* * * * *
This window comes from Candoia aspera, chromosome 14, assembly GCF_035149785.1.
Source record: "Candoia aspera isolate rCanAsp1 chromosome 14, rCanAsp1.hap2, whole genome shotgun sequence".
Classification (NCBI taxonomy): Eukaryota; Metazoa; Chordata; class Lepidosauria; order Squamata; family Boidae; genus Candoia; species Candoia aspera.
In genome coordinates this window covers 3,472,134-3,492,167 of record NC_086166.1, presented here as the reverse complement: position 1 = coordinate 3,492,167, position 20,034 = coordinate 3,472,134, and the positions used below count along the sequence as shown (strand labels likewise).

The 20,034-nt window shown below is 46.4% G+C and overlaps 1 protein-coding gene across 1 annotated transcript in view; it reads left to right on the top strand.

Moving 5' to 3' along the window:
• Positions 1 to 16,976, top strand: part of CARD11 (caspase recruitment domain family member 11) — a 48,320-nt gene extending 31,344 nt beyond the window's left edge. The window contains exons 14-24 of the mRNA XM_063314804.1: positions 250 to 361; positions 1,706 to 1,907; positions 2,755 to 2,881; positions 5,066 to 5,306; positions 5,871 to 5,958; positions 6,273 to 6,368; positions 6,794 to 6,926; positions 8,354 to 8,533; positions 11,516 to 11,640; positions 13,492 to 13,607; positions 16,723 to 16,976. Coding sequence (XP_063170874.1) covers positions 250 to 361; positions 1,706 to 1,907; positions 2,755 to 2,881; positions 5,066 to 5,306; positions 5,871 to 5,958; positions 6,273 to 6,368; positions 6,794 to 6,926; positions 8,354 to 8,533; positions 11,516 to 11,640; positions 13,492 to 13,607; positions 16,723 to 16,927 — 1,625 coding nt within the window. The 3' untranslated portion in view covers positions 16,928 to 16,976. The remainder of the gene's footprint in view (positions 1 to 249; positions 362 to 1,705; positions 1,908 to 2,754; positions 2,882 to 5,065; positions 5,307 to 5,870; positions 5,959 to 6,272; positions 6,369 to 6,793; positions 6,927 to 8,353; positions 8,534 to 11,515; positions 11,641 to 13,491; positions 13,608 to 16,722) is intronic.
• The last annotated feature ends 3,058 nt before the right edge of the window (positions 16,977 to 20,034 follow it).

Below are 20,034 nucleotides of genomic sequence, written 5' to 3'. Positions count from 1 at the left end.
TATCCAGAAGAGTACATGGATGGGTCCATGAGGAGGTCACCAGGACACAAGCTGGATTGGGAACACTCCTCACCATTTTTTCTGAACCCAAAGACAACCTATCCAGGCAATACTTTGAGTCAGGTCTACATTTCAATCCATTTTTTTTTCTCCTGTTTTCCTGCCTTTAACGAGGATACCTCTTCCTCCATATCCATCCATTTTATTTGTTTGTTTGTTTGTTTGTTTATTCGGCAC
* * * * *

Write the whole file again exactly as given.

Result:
This window comes from Candoia aspera, chromosome 14, assembly GCF_035149785.1.
Source record: "Candoia aspera isolate rCanAsp1 chromosome 14, rCanAsp1.hap2, whole genome shotgun sequence".
Classification (NCBI taxonomy): Eukaryota; Metazoa; Chordata; class Lepidosauria; order Squamata; family Boidae; genus Candoia; species Candoia aspera.
In genome coordinates this window covers 3,472,134-3,492,167 of record NC_086166.1, presented here as the reverse complement: position 1 = coordinate 3,492,167, position 20,034 = coordinate 3,472,134, and the positions used below count along the sequence as shown (strand labels likewise).

The 20,034-nt window shown below is 46.4% G+C and overlaps 1 protein-coding gene across 1 annotated transcript in view; it reads left to right on the top strand.

Moving 5' to 3' along the window:
• Positions 1 to 16,976, top strand: part of CARD11 (caspase recruitment domain family member 11) — a 48,320-nt gene extending 31,344 nt beyond the window's left edge. The window contains exons 14-24 of the mRNA XM_063314804.1: positions 250 to 361; positions 1,706 to 1,907; positions 2,755 to 2,881; positions 5,066 to 5,306; positions 5,871 to 5,958; positions 6,273 to 6,368; positions 6,794 to 6,926; positions 8,354 to 8,533; positions 11,516 to 11,640; positions 13,492 to 13,607; positions 16,723 to 16,976. Coding sequence (XP_063170874.1) covers positions 250 to 361; positions 1,706 to 1,907; positions 2,755 to 2,881; positions 5,066 to 5,306; positions 5,871 to 5,958; positions 6,273 to 6,368; positions 6,794 to 6,926; positions 8,354 to 8,533; positions 11,516 to 11,640; positions 13,492 to 13,607; positions 16,723 to 16,927 — 1,625 coding nt within the window. The 3' untranslated portion in view covers positions 16,928 to 16,976. The remainder of the gene's footprint in view (positions 1 to 249; positions 362 to 1,705; positions 1,908 to 2,754; positions 2,882 to 5,065; positions 5,307 to 5,870; positions 5,959 to 6,272; positions 6,369 to 6,793; positions 6,927 to 8,353; positions 8,534 to 11,515; positions 11,641 to 13,491; positions 13,608 to 16,722) is intronic.
• The last annotated feature ends 3,058 nt before the right edge of the window (positions 16,977 to 20,034 follow it).

Below are 20,034 nucleotides of genomic sequence, written 5' to 3'. Positions count from 1 at the left end.
TATCCAGAAGAGTACATGGATGGGTCCATGAGGAGGTCACCAGGACACAAGCTGGATTGGGAACACTCCTCACCATTTTTTCTGAACCCAAAGACAACCTATCCAGGCAATACTTTGAGTCAGGTCTACATTTCAATCCATTTTTTTTTCTCCTGTTTTCCTGCCTTTAACGAGGATACCTCTTCCTCCATATCCATCCATTTTATTTGTTTGTTTGTTTGTTTGTTTATTCGGCAC